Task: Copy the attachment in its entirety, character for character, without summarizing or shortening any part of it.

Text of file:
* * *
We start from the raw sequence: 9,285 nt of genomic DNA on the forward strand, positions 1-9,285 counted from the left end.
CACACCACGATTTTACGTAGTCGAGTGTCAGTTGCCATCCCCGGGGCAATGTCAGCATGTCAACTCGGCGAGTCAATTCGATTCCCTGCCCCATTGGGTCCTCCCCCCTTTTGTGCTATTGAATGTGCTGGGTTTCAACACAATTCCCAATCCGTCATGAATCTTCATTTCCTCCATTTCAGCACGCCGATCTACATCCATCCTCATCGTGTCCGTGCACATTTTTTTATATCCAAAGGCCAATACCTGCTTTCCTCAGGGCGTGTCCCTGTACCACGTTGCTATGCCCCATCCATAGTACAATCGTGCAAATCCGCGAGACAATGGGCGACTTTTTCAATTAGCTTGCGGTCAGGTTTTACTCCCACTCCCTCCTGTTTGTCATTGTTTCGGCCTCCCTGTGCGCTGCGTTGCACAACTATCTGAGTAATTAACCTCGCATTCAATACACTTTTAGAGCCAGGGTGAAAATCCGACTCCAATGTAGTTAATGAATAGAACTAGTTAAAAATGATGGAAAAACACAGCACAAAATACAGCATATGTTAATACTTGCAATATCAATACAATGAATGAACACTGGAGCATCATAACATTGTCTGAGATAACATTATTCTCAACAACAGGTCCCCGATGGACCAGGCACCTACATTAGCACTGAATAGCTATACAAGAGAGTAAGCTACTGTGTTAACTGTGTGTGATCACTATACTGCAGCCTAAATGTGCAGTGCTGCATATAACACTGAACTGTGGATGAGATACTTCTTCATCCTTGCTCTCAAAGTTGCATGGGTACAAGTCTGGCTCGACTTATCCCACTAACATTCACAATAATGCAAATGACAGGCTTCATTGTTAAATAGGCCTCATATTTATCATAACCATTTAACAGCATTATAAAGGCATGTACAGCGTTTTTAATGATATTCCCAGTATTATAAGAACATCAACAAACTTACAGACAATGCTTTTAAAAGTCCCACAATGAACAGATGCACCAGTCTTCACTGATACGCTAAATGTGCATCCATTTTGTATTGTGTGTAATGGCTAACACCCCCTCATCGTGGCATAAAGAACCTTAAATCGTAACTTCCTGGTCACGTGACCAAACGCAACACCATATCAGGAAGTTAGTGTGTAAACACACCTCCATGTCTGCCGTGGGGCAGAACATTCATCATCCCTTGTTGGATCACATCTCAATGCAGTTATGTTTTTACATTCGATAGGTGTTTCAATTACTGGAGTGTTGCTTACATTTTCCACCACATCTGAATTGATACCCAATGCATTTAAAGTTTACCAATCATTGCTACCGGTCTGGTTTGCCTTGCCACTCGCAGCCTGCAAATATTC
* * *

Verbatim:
We start from the raw sequence: 9,285 nt of genomic DNA on the forward strand, positions 1-9,285 counted from the left end.
CACACCACGATTTTACGTAGTCGAGTGTCAGTTGCCATCCCCGGGGCAATGTCAGCATGTCAACTCGGCGAGTCAATTCGATTCCCTGCCCCATTGGGTCCTCCCCCCTTTTGTGCTATTGAATGTGCTGGGTTTCAACACAATTCCCAATCCGTCATGAATCTTCATTTCCTCCATTTCAGCACGCCGATCTACATCCATCCTCATCGTGTCCGTGCACATTTTTTTATATCCAAAGGCCAATACCTGCTTTCCTCAGGGCGTGTCCCTGTACCACGTTGCTATGCCCCATCCATAGTACAATCGTGCAAATCCGCGAGACAATGGGCGACTTTTTCAATTAGCTTGCGGTCAGGTTTTACTCCCACTCCCTCCTGTTTGTCATTGTTTCGGCCTCCCTGTGCGCTGCGTTGCACAACTATCTGAGTAATTAACCTCGCATTCAATACACTTTTAGAGCCAGGGTGAAAATCCGACTCCAATGTAGTTAATGAATAGAACTAGTTAAAAATGATGGAAAAACACAGCACAAAATACAGCATATGTTAATACTTGCAATATCAATACAATGAATGAACACTGGAGCATCATAACATTGTCTGAGATAACATTATTCTCAACAACAGGTCCCCGATGGACCAGGCACCTACATTAGCACTGAATAGCTATACAAGAGAGTAAGCTACTGTGTTAACTGTGTGTGATCACTATACTGCAGCCTAAATGTGCAGTGCTGCATATAACACTGAACTGTGGATGAGATACTTCTTCATCCTTGCTCTCAAAGTTGCATGGGTACAAGTCTGGCTCGACTTATCCCACTAACATTCACAATAATGCAAATGACAGGCTTCATTGTTAAATAGGCCTCATATTTATCATAACCATTTAACAGCATTATAAAGGCATGTACAGCGTTTTTAATGATATTCCCAGTATTATAAGAACATCAACAAACTTACAGACAATGCTTTTAAAAGTCCCACAATGAACAGATGCACCAGTCTTCACTGATACGCTAAATGTGCATCCATTTTGTATTGTGTGTAATGGCTAACACCCCCTCATCGTGGCATAAAGAACCTTAAATCGTAACTTCCTGGTCACGTGACCAAACGCAACACCATATCAGGAAGTTAGTGTGTAAACACACCTCCATGTCTGCCGTGGGGCAGAACATTCATCATCCCTTGTTGGATCACATCTCAATGCAGTTATGTTTTTACATTCGATAGGTGTTTCAATTACTGGAGTGTTGCTTACATTTTCCACCACATCTGAATTGATACCCAATGCATTTAAAGTTTACCAATCATTGCTACCGGTCTGGTTTGCCTTGCCACTCGCAGCCTGCAAATATTC